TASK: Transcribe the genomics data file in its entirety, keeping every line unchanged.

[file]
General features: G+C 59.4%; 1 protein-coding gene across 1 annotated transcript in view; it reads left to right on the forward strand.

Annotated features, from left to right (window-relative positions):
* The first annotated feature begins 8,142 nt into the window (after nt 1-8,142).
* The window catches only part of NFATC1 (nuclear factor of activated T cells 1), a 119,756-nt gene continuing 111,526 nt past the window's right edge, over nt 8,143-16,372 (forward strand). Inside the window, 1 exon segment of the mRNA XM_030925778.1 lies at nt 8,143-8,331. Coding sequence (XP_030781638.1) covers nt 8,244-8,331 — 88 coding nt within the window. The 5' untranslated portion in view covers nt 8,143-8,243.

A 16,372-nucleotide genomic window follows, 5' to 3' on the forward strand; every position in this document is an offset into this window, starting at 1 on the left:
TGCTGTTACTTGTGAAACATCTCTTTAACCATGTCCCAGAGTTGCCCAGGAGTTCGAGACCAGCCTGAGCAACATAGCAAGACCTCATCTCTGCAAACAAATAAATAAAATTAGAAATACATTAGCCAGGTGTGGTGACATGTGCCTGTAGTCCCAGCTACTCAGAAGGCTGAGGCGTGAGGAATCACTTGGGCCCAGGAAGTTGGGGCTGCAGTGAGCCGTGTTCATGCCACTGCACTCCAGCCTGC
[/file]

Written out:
General features: G+C 59.4%; 1 protein-coding gene across 1 annotated transcript in view; it reads left to right on the forward strand.

Annotated features, from left to right (window-relative positions):
* The first annotated feature begins 8,142 nt into the window (after nt 1-8,142).
* The window catches only part of NFATC1 (nuclear factor of activated T cells 1), a 119,756-nt gene continuing 111,526 nt past the window's right edge, over nt 8,143-16,372 (forward strand). Inside the window, 1 exon segment of the mRNA XM_030925778.1 lies at nt 8,143-8,331. Coding sequence (XP_030781638.1) covers nt 8,244-8,331 — 88 coding nt within the window. The 5' untranslated portion in view covers nt 8,143-8,243.

A 16,372-nucleotide genomic window follows, 5' to 3' on the forward strand; every position in this document is an offset into this window, starting at 1 on the left:
TGCTGTTACTTGTGAAACATCTCTTTAACCATGTCCCAGAGTTGCCCAGGAGTTCGAGACCAGCCTGAGCAACATAGCAAGACCTCATCTCTGCAAACAAATAAATAAAATTAGAAATACATTAGCCAGGTGTGGTGACATGTGCCTGTAGTCCCAGCTACTCAGAAGGCTGAGGCGTGAGGAATCACTTGGGCCCAGGAAGTTGGGGCTGCAGTGAGCCGTGTTCATGCCACTGCACTCCAGCCTGC